First and foremost, it’s the people. This is my posse, the global social entrepreneur community, as well as the people who appreciate and support them. Everybody there understands the issues at the intersection of social good and innovation at scale. That is why conversations at the Forum start where conversations elsewhere end. Thanks to the environment of trust and effectiveness, there are nearly one hundred people on my list of follow-ups from last week!
The programming also works well for me and most of my fellow social entrepreneurs. That’s no accident: since its inception, the Skoll team has continuously improved the Forum. The event starts with two-and-a-half days of the Skoll Convening: a gathering of all of the current and former Skoll Awardees. This year’s Convening was the best one to date, and I’ve been to all of them. The cohort is really changing: a third of the Skoll Awardees’ organizations have gone through or are going through leadership transitions. Interestingly enough, the Skoll Award status tends to stick with the individual, albeit many Awardees are off starting another social enterprise (or two). There were also some successor CEOs in the crowd, along with an explicit track for senior colleagues (like Betsy Beaumon, Benetech’s new President), as the Skoll Foundation increasingly recognizes the importance of strong teams to their grantee organizations. It was also interesting to meet a new group of a dozen young leaders picked from among the Skoll network organizations.
Many conversations about deep and meaningful topics took place during the Convening, in small and large groups. This is the part that really fed my heart. Our peers are grappling with many similar challenges around leading social sector organizations, and there is immense comfort in sharing these worries—and your experiences—with people you trust. I always walk away with new ideas from my fellow social entrepreneurs.
Fellow Skoll Awardee Martin Burt and I gave a joint session on his Poverty Stoplight program (a methodology that allows poor families to assess their level of poverty across several dimensions and to develop a customized plan to overcome it), and on building software applications for collecting data from the people served by social enterprises. Our session was well attended and we received plenty of helpful feedback. One highlight of the Convening for me, though, was meeting the Dalai Lama’s personal physician and spending a couple of totally engaging hours with him. That’s a very “Skoll moment:” you never know whom you’ll end up sitting next to!
The Convening is followed by a two-and-a-half-day conference with a thousand attendees, numerous sessions, and three daily inspirational plenaries. Other than the sessions where I was directly involved as a presenter, I spent almost all of my time in scheduled and impromptu meetings.
Oh, and there are dinners (generally in Harry Potter-esque dining halls) and parties every night. These, in fact, are critical parts of the experience: connecting with old friends, setting up meetings for the next day, and (extensively) talking shop. Exhausting, but totally worthwhile.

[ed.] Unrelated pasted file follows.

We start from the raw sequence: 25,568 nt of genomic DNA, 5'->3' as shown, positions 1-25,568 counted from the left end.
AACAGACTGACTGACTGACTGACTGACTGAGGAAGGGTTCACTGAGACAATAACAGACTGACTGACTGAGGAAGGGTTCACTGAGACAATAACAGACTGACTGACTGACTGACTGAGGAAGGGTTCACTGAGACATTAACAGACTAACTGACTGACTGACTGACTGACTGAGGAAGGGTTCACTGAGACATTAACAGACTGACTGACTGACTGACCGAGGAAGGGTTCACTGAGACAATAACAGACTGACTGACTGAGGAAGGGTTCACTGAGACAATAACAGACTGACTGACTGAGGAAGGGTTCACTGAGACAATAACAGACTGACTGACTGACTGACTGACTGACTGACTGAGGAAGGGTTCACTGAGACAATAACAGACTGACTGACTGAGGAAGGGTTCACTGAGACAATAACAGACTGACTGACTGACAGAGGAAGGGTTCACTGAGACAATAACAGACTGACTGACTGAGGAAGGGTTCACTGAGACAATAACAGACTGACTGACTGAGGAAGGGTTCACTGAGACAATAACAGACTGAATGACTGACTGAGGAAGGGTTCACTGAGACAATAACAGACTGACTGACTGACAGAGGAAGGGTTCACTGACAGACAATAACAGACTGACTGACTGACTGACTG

Those around-the-clock meetings were the mind food for me: completely inspirational for my work in the coming year. Just about everybody wanted to talk about how technology could play a major role in improving their ability to scale their impact. That includes a great number of terrific social entrepreneurs who have probably avoided engaging with technology for most of their lives. As one of the few geek social entrepreneurs, I’m a rare pipeline to Silicon Valley technology for my friends in the network. By hearing from dozens of CEOs and founders about their tech needs, I’ve been connecting the dots. I connect some groups that have similar needs and that should be talking together. Some organizations I can point to solutions that exist and are worth evaluating. Moreover, from Benetech’s standpoint, I get to spot projects that are candidates for Benetech Labs: needs that could turn into Benetech social enterprise products.
I like the fact that the Forum welcomes promising, up-and-coming social entrepreneurs beyond the limited circle of established social entrepreneurs and the handful of new Skoll Awardees each year. I had the pleasure of meeting Ben Knight of Loomio, an exciting tech innovator from New Zealand who came out of the Occupy Movement to make a web solution for democratic decision-making that’s exploding in use around the world. One of my dreams ten years ago was to see more Benetech-style organizations launch, and meeting Ben was a thrill: seeing someone just a couple of years into that path and already having global impact!
The Skoll World Forum has become the best global conference for social entrepreneurship, and the highlights I just shared are some of the reasons why I keep coming back to it. The Skoll team has pulled off critical mass in attendees, which makes it incredibly efficient for organizations like mine with a global focus. There’s no other place where I can have a hundred useful conversations in one week with people from Europe, Africa, Asia, Latin America, Oceania, and yes, North American and even California. Even though the Forum is heavily oversubscribed, I feel new social entrepreneurs doing great work can still get in and benefit from the peer support. That’s how we build the movement.
I’m already looking forward to next year!